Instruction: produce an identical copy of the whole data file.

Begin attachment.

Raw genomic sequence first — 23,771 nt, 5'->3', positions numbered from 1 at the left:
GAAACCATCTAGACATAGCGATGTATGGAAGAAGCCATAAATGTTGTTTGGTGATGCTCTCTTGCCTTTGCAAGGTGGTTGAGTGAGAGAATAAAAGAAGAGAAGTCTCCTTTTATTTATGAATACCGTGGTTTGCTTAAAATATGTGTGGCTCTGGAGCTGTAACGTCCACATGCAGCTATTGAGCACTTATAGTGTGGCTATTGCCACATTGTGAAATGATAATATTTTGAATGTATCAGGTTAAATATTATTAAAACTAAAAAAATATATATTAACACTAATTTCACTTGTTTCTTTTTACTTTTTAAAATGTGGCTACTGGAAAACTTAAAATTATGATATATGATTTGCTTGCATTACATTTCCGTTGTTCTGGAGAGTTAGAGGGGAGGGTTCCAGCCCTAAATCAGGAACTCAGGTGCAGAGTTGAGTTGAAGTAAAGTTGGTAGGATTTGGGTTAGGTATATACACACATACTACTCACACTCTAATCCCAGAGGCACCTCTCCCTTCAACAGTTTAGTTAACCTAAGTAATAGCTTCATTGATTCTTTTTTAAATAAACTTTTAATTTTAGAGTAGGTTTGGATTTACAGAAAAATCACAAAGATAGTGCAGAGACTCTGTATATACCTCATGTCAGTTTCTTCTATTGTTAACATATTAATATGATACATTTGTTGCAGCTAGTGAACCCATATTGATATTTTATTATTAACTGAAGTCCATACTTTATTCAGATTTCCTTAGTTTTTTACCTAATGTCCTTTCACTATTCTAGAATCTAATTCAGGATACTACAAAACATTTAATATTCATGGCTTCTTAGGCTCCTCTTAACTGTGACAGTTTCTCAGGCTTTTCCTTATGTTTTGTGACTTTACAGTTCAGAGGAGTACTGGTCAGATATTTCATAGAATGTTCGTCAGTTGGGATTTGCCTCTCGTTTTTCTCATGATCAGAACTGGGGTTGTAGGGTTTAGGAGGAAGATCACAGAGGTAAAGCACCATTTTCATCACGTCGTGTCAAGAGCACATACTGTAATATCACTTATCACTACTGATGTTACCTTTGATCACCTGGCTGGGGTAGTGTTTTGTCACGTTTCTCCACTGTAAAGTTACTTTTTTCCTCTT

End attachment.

Raw genomic sequence first — 23,771 nt, 5'->3', positions numbered from 1 at the left:
GAAACCATCTAGACATAGCGATGTATGGAAGAAGCCATAAATGTTGTTTGGTGATGCTCTCTTGCCTTTGCAAGGTGGTTGAGTGAGAGAATAAAAGAAGAGAAGTCTCCTTTTATTTATGAATACCGTGGTTTGCTTAAAATATGTGTGGCTCTGGAGCTGTAACGTCCACATGCAGCTATTGAGCACTTATAGTGTGGCTATTGCCACATTGTGAAATGATAATATTTTGAATGTATCAGGTTAAATATTATTAAAACTAAAAAAATATATATTAACACTAATTTCACTTGTTTCTTTTTACTTTTTAAAATGTGGCTACTGGAAAACTTAAAATTATGATATATGATTTGCTTGCATTACATTTCCGTTGTTCTGGAGAGTTAGAGGGGAGGGTTCCAGCCCTAAATCAGGAACTCAGGTGCAGAGTTGAGTTGAAGTAAAGTTGGTAGGATTTGGGTTAGGTATATACACACATACTACTCACACTCTAATCCCAGAGGCACCTCTCCCTTCAACAGTTTAGTTAACCTAAGTAATAGCTTCATTGATTCTTTTTTAAATAAACTTTTAATTTTAGAGTAGGTTTGGATTTACAGAAAAATCACAAAGATAGTGCAGAGACTCTGTATATACCTCATGTCAGTTTCTTCTATTGTTAACATATTAATATGATACATTTGTTGCAGCTAGTGAACCCATATTGATATTTTATTATTAACTGAAGTCCATACTTTATTCAGATTTCCTTAGTTTTTTACCTAATGTCCTTTCACTATTCTAGAATCTAATTCAGGATACTACAAAACATTTAATATTCATGGCTTCTTAGGCTCCTCTTAACTGTGACAGTTTCTCAGGCTTTTCCTTATGTTTTGTGACTTTACAGTTCAGAGGAGTACTGGTCAGATATTTCATAGAATGTTCGTCAGTTGGGATTTGCCTCTCGTTTTTCTCATGATCAGAACTGGGGTTGTAGGGTTTAGGAGGAAGATCACAGAGGTAAAGCACCATTTTCATCACGTCGTGTCAAGAGCACATACTGTAATATCACTTATCACTACTGATGTTACCTTTGATCACCTGGCTGGGGTAGTGTTTTGTCACGTTTCTCCACTGTAAAGTTACTTTTTTCCTCTT